So what does she do in a year like this one, when an activist Democratic President absolutely needs her vote to get his agenda through the Senate? Does she support the President, which alienates conservative Democrats, Republicans, and Independents, or does she oppose him, and risk alienating the base? It is a really, really tough question. And so, Lincoln . . . dithered. She basically waited until the last possible moment to see if someone else would oppose health care reform, and then voted "yes." In the process she alienated both her left and her right. Her poll numbers plummeted in the general election, and left her vulnerable in the primary to a more reliable Democratic vote.

Of all the races, this probably has the most national implications. But there are only so many moderate Democrats who are being squeezed between the left and right this year.

Kentucky Senate: It's time for tea! Or maybe not. Rand Paul certainly made waves as the most high-profile, successful candidate of the Tea Party insurgency to date. There's no denying that Paul represents a stunning victory for the activist right that would have been unimaginable a year ago (to anyone except for Paul, that is).

But it's easy to overestimate the Tea Party's successes. Chris Dudley in Oregon won his primary election easily over Tea Party candidate Allen Alley. Rob Cornilles won his primary over activist John Kuzmanich. Outside of claiming Senator Bennett's scalp at a state convention filled with the most activist members of the GOP and a few near-upsets in Indiana primaries, the Tea Party doesn't have much to show for its efforts.

In fact, yesterday's results are actually an overall departure from what appeared to be generalized anti-incumbent, anti-Washington, pro-outsider results in the elections from a couple of Tuesdays ago. Paul was the exception, rather than the rule last night; only one House incumbent, scandal-plagued Representative Paul Kanjorski - was held below 65% of the vote, and the establishment challengers were typically winning their primaries handily, with only a couple of exceptions.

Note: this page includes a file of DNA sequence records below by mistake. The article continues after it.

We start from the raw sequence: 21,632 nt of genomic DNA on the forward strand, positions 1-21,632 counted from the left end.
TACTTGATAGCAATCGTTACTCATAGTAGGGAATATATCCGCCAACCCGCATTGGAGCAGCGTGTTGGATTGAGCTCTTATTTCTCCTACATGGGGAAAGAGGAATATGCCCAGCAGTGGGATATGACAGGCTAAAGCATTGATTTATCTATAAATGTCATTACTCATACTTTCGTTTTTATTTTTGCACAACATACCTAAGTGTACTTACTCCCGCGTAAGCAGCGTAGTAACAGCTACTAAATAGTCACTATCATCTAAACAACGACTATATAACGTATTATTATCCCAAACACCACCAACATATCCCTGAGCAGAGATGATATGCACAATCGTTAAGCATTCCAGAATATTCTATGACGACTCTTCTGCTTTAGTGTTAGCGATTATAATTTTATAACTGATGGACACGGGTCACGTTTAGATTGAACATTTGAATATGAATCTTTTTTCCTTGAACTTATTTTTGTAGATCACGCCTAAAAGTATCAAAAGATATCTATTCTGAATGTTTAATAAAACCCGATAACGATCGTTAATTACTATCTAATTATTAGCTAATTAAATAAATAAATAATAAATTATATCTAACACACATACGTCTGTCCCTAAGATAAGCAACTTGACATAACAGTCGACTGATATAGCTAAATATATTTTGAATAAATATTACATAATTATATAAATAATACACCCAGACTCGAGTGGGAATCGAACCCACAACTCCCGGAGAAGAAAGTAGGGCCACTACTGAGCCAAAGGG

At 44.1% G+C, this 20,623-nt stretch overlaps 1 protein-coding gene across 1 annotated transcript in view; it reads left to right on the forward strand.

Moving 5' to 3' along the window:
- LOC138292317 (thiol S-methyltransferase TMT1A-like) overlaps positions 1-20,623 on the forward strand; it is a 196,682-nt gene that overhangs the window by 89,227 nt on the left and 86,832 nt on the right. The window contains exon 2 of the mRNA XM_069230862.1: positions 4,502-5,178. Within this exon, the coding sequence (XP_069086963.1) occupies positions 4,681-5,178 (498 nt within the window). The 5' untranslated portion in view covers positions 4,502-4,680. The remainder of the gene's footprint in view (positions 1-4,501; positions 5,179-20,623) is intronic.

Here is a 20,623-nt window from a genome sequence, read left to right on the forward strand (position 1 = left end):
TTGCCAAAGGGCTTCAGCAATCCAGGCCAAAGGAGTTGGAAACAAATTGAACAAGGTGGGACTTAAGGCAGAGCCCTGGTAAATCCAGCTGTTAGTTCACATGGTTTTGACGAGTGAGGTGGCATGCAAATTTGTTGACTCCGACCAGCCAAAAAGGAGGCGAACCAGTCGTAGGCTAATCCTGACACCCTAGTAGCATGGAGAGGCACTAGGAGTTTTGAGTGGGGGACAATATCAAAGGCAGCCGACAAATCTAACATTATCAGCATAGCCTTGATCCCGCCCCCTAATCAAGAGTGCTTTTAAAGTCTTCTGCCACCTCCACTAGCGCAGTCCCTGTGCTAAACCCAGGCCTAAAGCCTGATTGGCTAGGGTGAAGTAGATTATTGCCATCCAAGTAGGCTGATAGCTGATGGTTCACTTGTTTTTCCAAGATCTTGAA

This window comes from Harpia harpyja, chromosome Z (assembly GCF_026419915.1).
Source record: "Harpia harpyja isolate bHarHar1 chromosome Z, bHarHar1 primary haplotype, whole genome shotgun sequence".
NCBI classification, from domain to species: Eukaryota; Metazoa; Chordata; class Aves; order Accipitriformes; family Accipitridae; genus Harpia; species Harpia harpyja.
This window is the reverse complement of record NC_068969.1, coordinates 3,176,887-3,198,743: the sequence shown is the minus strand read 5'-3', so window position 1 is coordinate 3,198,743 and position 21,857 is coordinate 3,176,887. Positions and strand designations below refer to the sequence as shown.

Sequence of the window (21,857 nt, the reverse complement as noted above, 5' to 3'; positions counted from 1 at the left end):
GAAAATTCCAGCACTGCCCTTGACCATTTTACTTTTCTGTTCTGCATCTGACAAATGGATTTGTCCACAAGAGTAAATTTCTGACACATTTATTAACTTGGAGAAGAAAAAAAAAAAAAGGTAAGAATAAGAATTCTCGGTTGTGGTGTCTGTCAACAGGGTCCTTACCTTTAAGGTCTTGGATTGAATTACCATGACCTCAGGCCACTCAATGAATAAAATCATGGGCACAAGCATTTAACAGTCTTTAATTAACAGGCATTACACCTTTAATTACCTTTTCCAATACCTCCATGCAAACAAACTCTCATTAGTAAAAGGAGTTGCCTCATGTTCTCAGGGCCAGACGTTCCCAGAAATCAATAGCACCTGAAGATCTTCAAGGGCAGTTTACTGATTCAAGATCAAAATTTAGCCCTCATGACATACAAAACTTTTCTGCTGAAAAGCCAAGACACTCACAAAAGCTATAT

PA-12: This is the big Kahuna. I wrote about why I didn't think a Republican loss would be particularly shocking here and here, and Jay Cost has a very nice post mortem here.

I don't want to rehash all of this. But I do want to emphasize why I don't think you can generalize from these results. In almost any other R+1 district in the country, an eight-point loss would be an ominous sign for the GOP. But demographically, this is still a very Democratic district below the Presidential topline numbers. As Swing State Project explained in a first-rate preview of the race:

The 12th, however, is somewhat ancestrally Democratic - this was Joe Hoeffel's 4th best district in 2004, and turned out strong for Bob Casey. If you average the four federal statewide races since 2004 (Kerry v. Bush, Hoeffel v. Specter, Casey v. Santorum, and Obama v. McCain), the district's returned on average a Democratic performance of 51.3% to 46.2%.

In truth, this is probably more of a D+4 or a D+5 district top-to-bottom - if it was really Hoeffel's best district in 2004 that means that it went more heavily Democratic that year than the Seventh (D+3), the Eighth (D+2), the Eleventh (D+4) and the Thirteenth (D+7), all of which send Democrats to Congress today.

After all, these are voters that still really want to pull the lever for a Democrat almost as badly as when they were madly for Adlai. These aren't even Reagan Democrats; they voted for Walter Mondale (Fayette County gave him 62% of the vote!), and for Jimmy Carter (twice). They voted strongly for Bill Clinton (twice), and for Michael Dukakis. They voted strongly for sometimes-southern-accented Al Gore in 2000, and they even did so, albeit narrowly, for a Northeastern, urban liberal like John Kerry in 2004.